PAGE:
I need to do it at PAL frame rates which is fortunately 50hz. I seem to be achieving this OK with EXT_packed_pixels and reading into AGP ram and then a custom memcpy routine to system RAM (NEVER use memcpy! The ****ers! It does it a *byte* at a time!)

Oh yeah, and I couldn't write a line of x86 so that's out of the question http://www.opengl.org/discussion_boards/ubb/smile.gif Besides I haven't any way of getting past the drivers. Or knowledge in that respect.

Cas http://www.opengl.org/discussion_boards/ubb/smile.gif

[This message has been edited by cix>foo (edited 02-14-2002).]

Moshe Nissim
02-14-2002, 11:43 AM
Originally posted by cix>foo:
... methods mainly on the strength that nvidia's drivers are a bit slow in this respect http://www.opengl.org/discussion_boards/ubb/smile.gif (SGI Onyx for example runs like greased lightning but that's another story...)


I timed this operation at around 4.4 ms for PAL field resolution.
AFAIR Onyx is not much faster, if at all

cix>foo
02-15-2002, 02:53 AM
chris, that's interesting; we've got a Radeon kicking about so we could try it out. Say, why have you not got a GL card which will output YUV and a separate linear key (eg. the alpha buffer) as a composite signal? You do realise the broadcast market would practically die from heart attacks if you did? (Needs genlock and SDI option too mind) Only Matrox have an offering that does this (CG2000) but to the best of my knowledge it has no GL support, just D3D.


Moshe, I haven't timed it yet, and to be honest it's second hand info from the BBC's 3d graphics team who use an Onyx 2 but he was fairly adamant that the Onyx could read pretty fast. Unless of course he doesn't know about EXT_packed_pixels and the like on PC hardware in which case it'll take him rather longer than 4ms.

I seem to be getting an acceptable framerate so no worries right now. The big worry is blitting it down the PCI bus to a Matrox Digisuite. If this takes 4ms as well it means there's less than 10ms to render the whole frame. Normally not too much of a problem but we aren't allowed a single glitch or dropped frame so we've got to err on the side of caution.

Cas http://www.opengl.org/discussion_boards/ubb/smile.gif

Moshe Nissim
02-15-2002, 04:07 AM
Originally posted by cix>foo:

Moshe, I haven't timed it yet, and to be honest it's second hand info from the BBC's 3d graphics team who use an Onyx 2 but he was fairly adamant that the Onyx could read pretty fast. Unless of course he doesn't know about EXT_packed_pixels and the like on PC hardware in which case it'll take him rather longer than 4ms.

No, I was not using packed pixels when I timed this. Just GL_UNSIGNED_BYTE on the host memory side, and a 32-bit window buffer. I hope you understand that my 4ms time is for the nVidia, not the Onyx!



. The big worry is blitting it down the PCI bus to a Matrox Digisuite. If this takes 4ms as well it means there's less than 10ms to render the whole frame. Normally not too much of a problem but we aren't allowed a single glitch or dropped frame so we've got to err on the side of caution.


IMHO, a decend video PCI board API should not make you wait for the transfer, you should issue the command, and let it DMA on its own without blocking your process. Sadly, GL doesn't allow for this. But for the PCI, it should be in parallel.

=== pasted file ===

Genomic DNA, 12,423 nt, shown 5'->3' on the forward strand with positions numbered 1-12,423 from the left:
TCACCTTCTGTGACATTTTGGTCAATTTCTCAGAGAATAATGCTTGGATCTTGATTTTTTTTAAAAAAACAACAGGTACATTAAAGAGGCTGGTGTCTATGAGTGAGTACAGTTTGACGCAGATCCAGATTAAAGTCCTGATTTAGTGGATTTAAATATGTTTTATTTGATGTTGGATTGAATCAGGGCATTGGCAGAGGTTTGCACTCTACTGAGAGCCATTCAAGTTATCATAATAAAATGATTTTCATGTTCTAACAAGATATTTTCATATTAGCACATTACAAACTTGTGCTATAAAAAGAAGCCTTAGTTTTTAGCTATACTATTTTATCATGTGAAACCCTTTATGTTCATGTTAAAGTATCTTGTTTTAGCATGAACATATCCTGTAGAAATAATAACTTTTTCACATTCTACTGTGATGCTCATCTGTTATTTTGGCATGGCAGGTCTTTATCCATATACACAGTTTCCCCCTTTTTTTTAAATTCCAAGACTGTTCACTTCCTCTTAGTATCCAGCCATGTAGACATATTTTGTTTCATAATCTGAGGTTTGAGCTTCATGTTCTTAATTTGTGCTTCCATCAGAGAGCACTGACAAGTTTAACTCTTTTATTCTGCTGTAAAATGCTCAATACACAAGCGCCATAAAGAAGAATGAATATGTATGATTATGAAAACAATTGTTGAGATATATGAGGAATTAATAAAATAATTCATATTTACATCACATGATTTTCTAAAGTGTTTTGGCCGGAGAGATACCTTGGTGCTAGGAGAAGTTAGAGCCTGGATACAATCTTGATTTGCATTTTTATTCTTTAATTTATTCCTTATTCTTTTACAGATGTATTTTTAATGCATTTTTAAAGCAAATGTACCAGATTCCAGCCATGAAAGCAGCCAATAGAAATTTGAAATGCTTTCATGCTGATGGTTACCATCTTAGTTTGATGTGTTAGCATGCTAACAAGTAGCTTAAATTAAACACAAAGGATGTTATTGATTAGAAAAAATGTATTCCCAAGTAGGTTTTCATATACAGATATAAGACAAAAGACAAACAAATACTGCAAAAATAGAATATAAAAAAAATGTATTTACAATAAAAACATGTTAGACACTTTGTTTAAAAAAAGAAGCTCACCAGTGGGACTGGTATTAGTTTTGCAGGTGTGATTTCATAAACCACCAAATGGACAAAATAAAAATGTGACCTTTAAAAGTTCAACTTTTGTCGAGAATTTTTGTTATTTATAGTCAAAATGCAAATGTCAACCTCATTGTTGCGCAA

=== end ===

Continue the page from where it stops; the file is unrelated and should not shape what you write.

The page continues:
Lucky for us, we don't have to use the readback method at all...

nexusone
02-15-2002, 06:20 AM
You do know about the Newtek video toster card for the PC? Turn's a PC into a real time video editing machine/genlock/etc.
It has been around for some time, lot's of TV stations use it for putting text/graphics on the screen for live video feeds.


[QUOTE]Originally posted by cix>foo:
[B]chris, that's interesting; we've got a Radeon kicking about so we could try it out. Say, why have you not got a GL card which will output YUV and a separate linear key (eg. the alpha buffer) as a composite signal? You do realise the broadcast market would practically die from heart attacks if you did? (Needs genlock and SDI option too mind) Only Matrox have an offering that does this (CG2000) but to the best of my knowledge it has no GL support, just D3D.

cix>foo
02-15-2002, 11:12 AM
Nexusone,
I do know about the video toaster etc. and indeed most other proprietry solutions in the industry after spending a hell of a lot of time researching! The point we're trying to get across to the BBC is to stop spending all this money on weirdo proprietry stuff and go with an open API. Starting with OpenGL, running on Java; OpenML later, when someone actually releases hardware that supports it.

SGI should be quaking in their boots; the days of expensive proprietry hardware are numbered.

Cas http://www.opengl.org/discussion_boards/ubb/smile.gif

nexusone
02-15-2002, 11:45 AM
That is how the video toster came about, TV stations needed a low cost solution for video graphics and overlay.

I wish you luck, that is now company's get started with an idea.


BTW my major is Electronics engineering, computers and graphics is a hobby. But one project a few years back, I designed a real time video frame graber.



Originally posted by cix>foo:
Nexusone,
I do know about the video toaster etc. and indeed most other proprietry solutions in the industry after spending a hell of a lot of time researching! The point we're trying to get across to the BBC is to stop spending all this money on weirdo proprietry stuff and go with an open API. Starting with OpenGL, running on Java; OpenML later, when someone actually releases hardware that supports it.

SGI should be quaking in their boots; the days of expensive proprietry hardware are numbered.

Cas http://www.opengl.org/discussion_boards/ubb/smile.gif

cix>foo
02-15-2002, 01:40 PM
If you can figure out how to tweak a geforce so we can genlock it we'd pay you a lot of money http://www.opengl.org/discussion_boards/ubb/smile.gif